I couldn’t spend a week staying on “the Camino” without walking some of it.  So, last week, I set off to walk from Arthur’s gallery, which is just beyond Triacastela (if you turn right there, rather than left to Samos) and about 130km from the finish in Santiago de Compostela.  My goal was to get to Sarria, where I would be picked up late in the afternoon, but I reached there at 11:30am.  So I carried on…

One of the big attractions of the Camino is that there are signposts at least every 500m (I’m told) and usually at any junction, so you don’t need to carry a map or be very good at navigation.  Also, I realised afterwards, there are no gates to open, or stiles to climb over, (on my section anyway), which makes for a slightly smoother journey.  Many people don’t even book their accommodation ahead, so that they are free to stop, or carry on, as the fancy takes them.  Though this does mean that there is a tendency for quite a few people to set off at the crack of dawn (which must be delightful for other guests or walkers staying in the same albergue or hostel – not to mention people trying to sleep below a gallery on the Camino).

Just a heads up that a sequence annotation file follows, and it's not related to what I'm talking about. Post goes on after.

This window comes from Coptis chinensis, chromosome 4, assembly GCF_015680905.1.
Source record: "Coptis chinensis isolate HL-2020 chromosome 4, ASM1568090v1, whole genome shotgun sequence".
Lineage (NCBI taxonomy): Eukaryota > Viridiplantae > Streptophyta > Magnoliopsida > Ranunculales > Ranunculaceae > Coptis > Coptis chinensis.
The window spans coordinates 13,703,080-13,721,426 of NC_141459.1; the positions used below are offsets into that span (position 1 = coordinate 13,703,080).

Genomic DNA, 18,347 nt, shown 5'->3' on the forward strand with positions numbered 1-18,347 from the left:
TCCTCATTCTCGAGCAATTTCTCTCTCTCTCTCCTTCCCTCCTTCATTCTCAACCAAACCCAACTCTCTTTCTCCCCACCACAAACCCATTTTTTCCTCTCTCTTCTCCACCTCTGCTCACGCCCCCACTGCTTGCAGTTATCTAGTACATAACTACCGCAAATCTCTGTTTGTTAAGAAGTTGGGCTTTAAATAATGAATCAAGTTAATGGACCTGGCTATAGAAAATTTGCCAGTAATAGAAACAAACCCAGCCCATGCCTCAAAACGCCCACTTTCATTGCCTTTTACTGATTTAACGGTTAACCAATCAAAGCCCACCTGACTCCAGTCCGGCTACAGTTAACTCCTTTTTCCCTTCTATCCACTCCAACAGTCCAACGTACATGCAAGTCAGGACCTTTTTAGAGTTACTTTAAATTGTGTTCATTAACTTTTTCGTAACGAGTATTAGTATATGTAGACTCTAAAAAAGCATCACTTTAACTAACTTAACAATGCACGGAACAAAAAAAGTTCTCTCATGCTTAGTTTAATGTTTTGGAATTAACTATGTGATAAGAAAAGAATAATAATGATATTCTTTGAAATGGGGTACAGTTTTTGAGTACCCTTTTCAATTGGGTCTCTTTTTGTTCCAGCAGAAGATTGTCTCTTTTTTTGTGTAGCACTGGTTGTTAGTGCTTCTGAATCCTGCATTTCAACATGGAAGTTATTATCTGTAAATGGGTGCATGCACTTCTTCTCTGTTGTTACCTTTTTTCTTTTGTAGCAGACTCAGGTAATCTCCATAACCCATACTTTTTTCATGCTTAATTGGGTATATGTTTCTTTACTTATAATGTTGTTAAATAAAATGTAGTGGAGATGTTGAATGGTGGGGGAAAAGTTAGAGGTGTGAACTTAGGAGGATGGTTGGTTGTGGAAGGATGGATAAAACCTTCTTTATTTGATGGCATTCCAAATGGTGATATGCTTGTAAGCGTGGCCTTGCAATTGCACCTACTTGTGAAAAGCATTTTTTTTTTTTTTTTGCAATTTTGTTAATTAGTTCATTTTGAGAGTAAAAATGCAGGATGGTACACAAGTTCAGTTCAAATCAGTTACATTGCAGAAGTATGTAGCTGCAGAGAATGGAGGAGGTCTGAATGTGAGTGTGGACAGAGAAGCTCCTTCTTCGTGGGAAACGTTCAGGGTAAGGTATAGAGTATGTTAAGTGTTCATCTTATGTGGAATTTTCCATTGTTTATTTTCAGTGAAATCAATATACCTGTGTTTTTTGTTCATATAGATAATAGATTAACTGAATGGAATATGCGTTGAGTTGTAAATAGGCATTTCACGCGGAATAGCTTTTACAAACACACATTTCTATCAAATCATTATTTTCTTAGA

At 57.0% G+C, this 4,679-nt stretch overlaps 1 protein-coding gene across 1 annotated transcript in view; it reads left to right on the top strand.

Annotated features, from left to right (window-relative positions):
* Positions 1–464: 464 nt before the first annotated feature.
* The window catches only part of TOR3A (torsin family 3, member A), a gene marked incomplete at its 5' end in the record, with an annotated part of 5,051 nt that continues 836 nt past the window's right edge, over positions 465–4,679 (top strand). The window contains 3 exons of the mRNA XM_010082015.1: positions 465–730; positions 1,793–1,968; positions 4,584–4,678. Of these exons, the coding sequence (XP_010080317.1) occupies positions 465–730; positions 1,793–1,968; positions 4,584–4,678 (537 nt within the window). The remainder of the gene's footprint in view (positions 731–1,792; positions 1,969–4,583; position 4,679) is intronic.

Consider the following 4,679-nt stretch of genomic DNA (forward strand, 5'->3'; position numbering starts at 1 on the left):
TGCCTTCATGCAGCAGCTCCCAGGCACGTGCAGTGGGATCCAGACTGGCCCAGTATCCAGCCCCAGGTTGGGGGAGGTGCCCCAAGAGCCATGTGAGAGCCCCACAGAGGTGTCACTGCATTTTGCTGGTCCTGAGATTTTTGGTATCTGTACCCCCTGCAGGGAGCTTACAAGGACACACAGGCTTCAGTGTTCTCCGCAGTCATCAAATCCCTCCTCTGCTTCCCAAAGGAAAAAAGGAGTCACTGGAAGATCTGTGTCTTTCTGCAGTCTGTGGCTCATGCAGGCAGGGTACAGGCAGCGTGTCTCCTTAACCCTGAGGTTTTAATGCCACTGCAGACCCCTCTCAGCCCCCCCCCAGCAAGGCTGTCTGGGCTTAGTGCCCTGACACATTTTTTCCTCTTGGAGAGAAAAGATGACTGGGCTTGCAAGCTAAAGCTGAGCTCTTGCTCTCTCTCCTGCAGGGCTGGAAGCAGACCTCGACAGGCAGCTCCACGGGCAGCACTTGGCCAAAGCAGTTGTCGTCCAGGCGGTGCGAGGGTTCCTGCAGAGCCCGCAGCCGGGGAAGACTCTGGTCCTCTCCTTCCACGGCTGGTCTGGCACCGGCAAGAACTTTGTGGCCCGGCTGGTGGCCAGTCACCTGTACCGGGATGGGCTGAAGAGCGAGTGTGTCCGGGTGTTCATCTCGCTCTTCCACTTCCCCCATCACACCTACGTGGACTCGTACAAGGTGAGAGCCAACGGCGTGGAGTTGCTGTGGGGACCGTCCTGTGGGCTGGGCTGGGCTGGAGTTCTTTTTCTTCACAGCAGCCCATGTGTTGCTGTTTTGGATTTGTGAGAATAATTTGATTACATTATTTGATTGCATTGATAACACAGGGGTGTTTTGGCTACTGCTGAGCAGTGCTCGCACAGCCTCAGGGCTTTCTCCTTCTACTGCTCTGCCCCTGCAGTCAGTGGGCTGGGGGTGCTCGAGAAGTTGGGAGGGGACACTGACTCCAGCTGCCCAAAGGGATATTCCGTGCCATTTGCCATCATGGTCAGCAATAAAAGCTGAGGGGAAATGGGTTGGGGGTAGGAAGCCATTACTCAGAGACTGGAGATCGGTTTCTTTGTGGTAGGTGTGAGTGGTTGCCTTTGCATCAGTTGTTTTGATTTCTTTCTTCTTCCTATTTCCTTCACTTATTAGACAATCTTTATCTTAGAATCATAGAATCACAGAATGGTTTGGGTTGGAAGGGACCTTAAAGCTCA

Clearly there are other advantages too, like it’s a good walk with some nice scenery and you will get to meet, or pass, looooaaaads of people.  But that, for me, even though I consider myself a very sociable person, puts me off doing the whole thing.  (I also get quite competitive, as nobody walks passed me!)   There’s quite a lot of road, or next to road, sections too, though they are often fairly quiet back roads.

For info also, I noticed quite a lot of cyclists taking on the route and I saw some specific signs in the road, so there must be a cyclist’s variation.  This must get you from A to B somewhat quicker but, then, you may miss a lot (of the point) of the journey.   In addition there are a few alternative routes to Santiago de Compostela, like one along the north coast of Spain and another up through Portugal, which you might like to consider to be a little ‘different’.